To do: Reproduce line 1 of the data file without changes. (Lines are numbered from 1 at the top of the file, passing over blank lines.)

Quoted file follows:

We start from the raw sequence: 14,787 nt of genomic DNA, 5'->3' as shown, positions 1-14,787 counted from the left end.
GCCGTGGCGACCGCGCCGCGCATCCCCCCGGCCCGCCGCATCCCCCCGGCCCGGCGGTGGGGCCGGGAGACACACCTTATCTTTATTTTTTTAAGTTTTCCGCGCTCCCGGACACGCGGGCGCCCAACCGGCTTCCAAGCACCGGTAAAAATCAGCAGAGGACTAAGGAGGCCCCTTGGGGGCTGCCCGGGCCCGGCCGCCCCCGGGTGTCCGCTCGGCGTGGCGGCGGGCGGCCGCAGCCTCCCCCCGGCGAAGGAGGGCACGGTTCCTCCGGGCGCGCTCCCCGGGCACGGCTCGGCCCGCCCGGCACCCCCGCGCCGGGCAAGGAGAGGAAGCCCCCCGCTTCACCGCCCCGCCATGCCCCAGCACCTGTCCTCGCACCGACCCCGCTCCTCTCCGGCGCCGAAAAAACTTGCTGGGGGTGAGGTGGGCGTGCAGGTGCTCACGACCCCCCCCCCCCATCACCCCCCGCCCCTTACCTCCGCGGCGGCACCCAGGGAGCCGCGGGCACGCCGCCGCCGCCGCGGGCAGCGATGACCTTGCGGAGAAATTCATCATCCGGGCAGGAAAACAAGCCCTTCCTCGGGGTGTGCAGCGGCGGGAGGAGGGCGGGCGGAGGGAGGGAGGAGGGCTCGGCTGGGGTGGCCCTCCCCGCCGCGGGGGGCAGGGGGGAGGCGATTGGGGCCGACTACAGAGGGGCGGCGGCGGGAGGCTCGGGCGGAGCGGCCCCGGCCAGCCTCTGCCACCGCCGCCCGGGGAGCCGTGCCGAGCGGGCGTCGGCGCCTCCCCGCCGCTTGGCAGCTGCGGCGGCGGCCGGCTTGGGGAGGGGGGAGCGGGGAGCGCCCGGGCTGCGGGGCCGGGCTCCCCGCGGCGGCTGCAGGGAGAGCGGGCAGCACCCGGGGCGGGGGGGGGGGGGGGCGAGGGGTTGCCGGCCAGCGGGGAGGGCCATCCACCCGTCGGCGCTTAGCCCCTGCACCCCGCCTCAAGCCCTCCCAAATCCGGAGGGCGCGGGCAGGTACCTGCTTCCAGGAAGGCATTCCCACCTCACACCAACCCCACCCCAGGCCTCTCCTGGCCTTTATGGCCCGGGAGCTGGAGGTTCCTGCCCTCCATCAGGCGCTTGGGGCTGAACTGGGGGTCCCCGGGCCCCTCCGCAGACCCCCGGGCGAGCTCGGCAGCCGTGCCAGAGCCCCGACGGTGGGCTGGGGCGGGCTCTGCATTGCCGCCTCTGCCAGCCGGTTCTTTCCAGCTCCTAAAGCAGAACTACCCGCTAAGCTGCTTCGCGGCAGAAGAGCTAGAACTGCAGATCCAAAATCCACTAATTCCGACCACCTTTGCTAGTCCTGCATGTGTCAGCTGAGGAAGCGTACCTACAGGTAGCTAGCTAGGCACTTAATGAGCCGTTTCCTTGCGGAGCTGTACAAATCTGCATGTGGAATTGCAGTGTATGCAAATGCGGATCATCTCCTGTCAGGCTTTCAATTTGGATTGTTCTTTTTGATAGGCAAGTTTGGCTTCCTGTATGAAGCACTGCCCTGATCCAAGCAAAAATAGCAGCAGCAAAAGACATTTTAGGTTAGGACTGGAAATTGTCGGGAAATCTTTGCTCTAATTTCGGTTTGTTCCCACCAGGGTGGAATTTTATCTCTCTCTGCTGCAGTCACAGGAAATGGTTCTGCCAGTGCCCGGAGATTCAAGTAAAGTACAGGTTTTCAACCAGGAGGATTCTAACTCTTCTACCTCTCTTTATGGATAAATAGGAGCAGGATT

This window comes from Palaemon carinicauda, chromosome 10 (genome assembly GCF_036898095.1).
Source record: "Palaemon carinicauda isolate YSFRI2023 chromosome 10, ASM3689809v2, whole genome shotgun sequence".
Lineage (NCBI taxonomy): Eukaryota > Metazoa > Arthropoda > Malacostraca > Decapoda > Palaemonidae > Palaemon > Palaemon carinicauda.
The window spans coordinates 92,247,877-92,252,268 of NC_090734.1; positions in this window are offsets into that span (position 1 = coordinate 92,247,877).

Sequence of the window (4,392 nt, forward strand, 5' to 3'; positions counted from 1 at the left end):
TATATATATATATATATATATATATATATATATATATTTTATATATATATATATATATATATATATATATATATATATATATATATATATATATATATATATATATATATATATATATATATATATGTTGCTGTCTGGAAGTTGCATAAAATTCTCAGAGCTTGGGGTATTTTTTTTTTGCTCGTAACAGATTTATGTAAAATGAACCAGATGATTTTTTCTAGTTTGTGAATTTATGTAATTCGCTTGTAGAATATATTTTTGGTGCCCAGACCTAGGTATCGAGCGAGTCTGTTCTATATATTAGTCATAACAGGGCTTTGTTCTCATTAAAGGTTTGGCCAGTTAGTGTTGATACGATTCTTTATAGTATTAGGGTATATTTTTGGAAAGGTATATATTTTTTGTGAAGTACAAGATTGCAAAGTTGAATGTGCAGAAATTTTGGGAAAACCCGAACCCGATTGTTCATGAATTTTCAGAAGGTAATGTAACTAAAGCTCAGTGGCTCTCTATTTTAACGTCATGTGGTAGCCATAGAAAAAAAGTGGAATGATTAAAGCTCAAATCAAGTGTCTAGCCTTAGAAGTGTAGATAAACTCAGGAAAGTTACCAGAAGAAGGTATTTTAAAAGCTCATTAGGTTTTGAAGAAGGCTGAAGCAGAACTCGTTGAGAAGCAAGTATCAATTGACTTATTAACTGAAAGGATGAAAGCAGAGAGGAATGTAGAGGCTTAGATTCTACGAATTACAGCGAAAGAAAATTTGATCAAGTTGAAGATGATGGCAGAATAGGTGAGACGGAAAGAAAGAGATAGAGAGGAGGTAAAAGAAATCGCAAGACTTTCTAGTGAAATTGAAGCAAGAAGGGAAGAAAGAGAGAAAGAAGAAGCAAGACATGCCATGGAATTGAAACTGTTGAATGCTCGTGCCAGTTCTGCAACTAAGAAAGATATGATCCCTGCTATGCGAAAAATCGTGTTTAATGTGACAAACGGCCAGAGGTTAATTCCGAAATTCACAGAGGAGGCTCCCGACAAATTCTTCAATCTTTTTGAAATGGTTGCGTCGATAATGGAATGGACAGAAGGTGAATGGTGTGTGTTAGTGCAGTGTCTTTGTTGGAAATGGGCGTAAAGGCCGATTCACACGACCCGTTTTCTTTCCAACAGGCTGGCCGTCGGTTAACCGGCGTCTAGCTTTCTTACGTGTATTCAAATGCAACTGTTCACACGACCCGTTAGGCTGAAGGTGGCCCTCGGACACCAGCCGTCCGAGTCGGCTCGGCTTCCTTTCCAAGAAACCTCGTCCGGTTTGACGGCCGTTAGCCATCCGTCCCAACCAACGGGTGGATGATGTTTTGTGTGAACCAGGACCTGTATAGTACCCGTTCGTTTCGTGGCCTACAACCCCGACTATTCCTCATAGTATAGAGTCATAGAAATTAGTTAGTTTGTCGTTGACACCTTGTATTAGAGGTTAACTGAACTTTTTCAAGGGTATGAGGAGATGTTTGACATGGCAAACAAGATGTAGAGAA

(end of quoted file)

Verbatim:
We start from the raw sequence: 14,787 nt of genomic DNA, 5'->3' as shown, positions 1-14,787 counted from the left end.